Authors: Ta-Nehisi Coates;
“I remember him too,” I said. “But he is all I remember of those times. I can see him at the door, and everything else is fog.”
“Might be good,” Sophia said. “No notion of what’s lurking behind that fog.”
“Ain’t nothing good about it,” I said.
We stopped at the Granson place. Caroline was asleep now and Sophia wrapped her in her shawl and made a hollow for her among the washing, which was tied in bedding sheets. She reached for a bundle left on the ground to hoist onto the chaise.
“I got it,” I said.
“Let me help,” she said.
“You done helped plenty,” I said, with more heat in my words than I intended. Sophia’s eyes widened but she said nothing. She went back to the chaise and we kept loading laundry.
We got back with the sun still hanging just over the trees. She stepped down and said her goodbyes to Thena and then she turned to me. It was only now that I saw that something had gone wrong.
“So this is what it is, huh?” she said. She had Carrie wrapped on her back now, with her shawl.
“What?” I said, indignantly.
“This is who you are? This is how you come back?”
“I don’t know nothing—”
“Don’t you dare lie to me. Don’t you dare, not after you done come back. Don’t you dare. You was suppose to be better. I told you be better. I told you I wasn’t trading no white man for a colored. And now look at you, stewing over what you don’t own, over what no man should ever try to own. You was supposed to be better.”
Then she was walking down the road, her anger made manifest in how she shook as she walked away.
When we got back to the house, I unloaded the washing while Thena started on supper. Then I went to the kitchen, picked up my father’s meal, and began to walk it in to him. He wanted company for his supper. So I stood there and watched him eat as he interrogated me about the day. I fell back into myself, until my face was a servile mask. After, I walked out, down the secret staircase, to Thena’s quarters. We sat at her table and ate silently as we always did. When we were done, she looked at me and said, “You punishing that girl.”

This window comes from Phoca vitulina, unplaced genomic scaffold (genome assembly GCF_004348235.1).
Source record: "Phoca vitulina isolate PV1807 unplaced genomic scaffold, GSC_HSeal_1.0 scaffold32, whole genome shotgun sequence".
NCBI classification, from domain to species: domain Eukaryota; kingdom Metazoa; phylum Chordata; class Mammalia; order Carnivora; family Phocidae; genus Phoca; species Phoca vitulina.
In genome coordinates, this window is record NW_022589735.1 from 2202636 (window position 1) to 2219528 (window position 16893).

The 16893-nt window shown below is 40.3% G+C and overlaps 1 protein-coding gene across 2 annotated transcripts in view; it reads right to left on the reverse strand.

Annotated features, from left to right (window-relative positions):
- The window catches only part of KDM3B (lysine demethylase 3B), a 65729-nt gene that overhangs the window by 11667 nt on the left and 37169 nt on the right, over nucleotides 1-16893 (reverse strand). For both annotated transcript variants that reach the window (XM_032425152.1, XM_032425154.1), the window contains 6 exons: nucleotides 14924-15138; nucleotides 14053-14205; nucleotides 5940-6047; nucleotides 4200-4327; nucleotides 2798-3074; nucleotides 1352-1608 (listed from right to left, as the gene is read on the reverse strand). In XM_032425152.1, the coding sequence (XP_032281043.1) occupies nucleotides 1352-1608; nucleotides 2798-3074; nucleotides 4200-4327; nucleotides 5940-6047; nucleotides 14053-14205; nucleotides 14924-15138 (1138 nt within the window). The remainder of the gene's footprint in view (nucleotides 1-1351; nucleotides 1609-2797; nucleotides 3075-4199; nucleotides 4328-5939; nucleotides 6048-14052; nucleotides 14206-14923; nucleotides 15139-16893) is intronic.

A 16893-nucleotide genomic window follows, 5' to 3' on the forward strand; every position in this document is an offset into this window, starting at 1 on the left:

Thena cut me off. “You punishing her.”
I came back up and saw my father in the library, flipping through a volume. I went to the dining room and cleared his setting. Then I heated his cider and brought it to him and retreated upstairs to my room. The old toy horse I had carved for Georgie’s son was on the mantel. I picked it up and ran my fingers across it. I thought on Sophia’s words, the command to
. I walked out of my room, down through the library, past my already dozing father, into the Warrens, and out through the tunnel. I walked down the long path past the orchards into the woods until I was down on the Street. And I walked to the end, where I found Sophia, seated out on the steps, alone.